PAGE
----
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Title: Culinary Traditions Of France Word Count: 494 Summary: French cuisine is the amazingly high standard to which

all other native cuisines must live up to. The country of France is home of some of the finest cuisine in the world, and it is created by some of the finest master chefs in the world. T he French people take excessive pride in cooking and knowing how to prepare a go od meal. Cooking is an essential part of their culture, and it adds to one's use fulness if they are capable of preparing a good meal. Keywords: french cuisine,culinary traditions of france Article Body: French cuisine is the amazingly high standard to which all other native cuisines must live up to. The country of France is home of some of the finest cuisine in the world, and it is created by some of the finest master chefs in the world. T he French people take excessive pride in cooking and knowing how to prepare a go od meal. Cooking is an essential part of their culture, and it adds to one's use fulness if they are capable of preparing a good meal. Each of the four regions of France has a characteristic of its food all its own. French food in general requires the use of lots of different types of sauces an d gravies, but recipes for cuisine that originated in the northwestern region of France tend to require the use a lot of apple ingredients, milk and cream, and they tend to be heavily buttered making for an extremely rich (and sometimes rat her heavy) meal. Southeastern French cuisine is reminiscent of German food, heav y in lard and meat products such as pork sausage and sauerkraut. On the other hand, southern French cuisine tends to be a lot more widely accepte d; this is generally the type of French food that is served in traditional Frenc h restaurants. In the southeastern area of France, the cooking is a lot lighter in fat and substance. Cooks from the southeast of France tend to lean more towar d the side of a light olive oil more than any other type of oil, and they rely h eavily on herbs and tomatoes, as well as tomato-based products, in their culinar y creations. Cuisine Nouvelle is a more contemporary form of French cuisine that developed in the late 1970s, the offspring of traditional French cuisine. This is the most c ommon type of French food, served in French restaurants. Cuisine Nouvelle can ge nerally be characterized by shorter cooking times, smaller food portions, and mo re festive, decorative plate presentations. Many French restaurant cuisines can be classified as Cuisine Nouvelle, but the more traditional French restaurant cu isine would be classified as Cuisine du Terroir, a more general form of French c ooking than Cuisine Nouvelle. Cuisine du Terroir is an attempt to return to the more indigenous forms of French cooking, especially with reference to regional d ifferences between the north and south, or different areas such as the Loire Val ley, Catalonia, and Rousillon. These are all areas famous for their specific spe cialty of French cuisine. As time has progressed, the difference between a white wine from the Loire Valley and a wine from another area has slowly diminished, and the Cuisine du Terroir approach to French cooking focuses on establishing sp ecial characteristics between regions such as this. As part of their culture, the French incorporate wine into nearly every meal, wh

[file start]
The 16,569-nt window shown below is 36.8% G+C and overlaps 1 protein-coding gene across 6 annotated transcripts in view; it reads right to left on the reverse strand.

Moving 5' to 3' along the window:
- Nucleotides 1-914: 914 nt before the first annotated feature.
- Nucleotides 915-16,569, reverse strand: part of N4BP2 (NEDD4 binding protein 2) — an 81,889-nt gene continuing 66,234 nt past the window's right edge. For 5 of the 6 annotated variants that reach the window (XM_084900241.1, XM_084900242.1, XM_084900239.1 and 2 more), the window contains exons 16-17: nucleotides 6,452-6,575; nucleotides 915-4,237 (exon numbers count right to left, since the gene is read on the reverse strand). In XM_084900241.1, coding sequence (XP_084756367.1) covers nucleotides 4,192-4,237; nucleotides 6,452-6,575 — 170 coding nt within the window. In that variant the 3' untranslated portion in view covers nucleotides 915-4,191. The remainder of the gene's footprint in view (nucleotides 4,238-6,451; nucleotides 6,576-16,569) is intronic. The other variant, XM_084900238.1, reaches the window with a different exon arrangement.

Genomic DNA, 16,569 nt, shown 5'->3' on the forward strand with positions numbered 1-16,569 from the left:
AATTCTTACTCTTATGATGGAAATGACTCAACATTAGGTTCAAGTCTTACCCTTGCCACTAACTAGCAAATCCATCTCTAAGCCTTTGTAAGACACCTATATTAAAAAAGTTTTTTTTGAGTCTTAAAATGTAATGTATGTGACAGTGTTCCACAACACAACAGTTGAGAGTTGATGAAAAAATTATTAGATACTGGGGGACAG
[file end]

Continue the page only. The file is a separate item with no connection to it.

ether it is simply as a refreshment or part of the recipe for the meal itself. E ven today, it is a part of traditional French culture to have at least one glass of wine on a daily basis.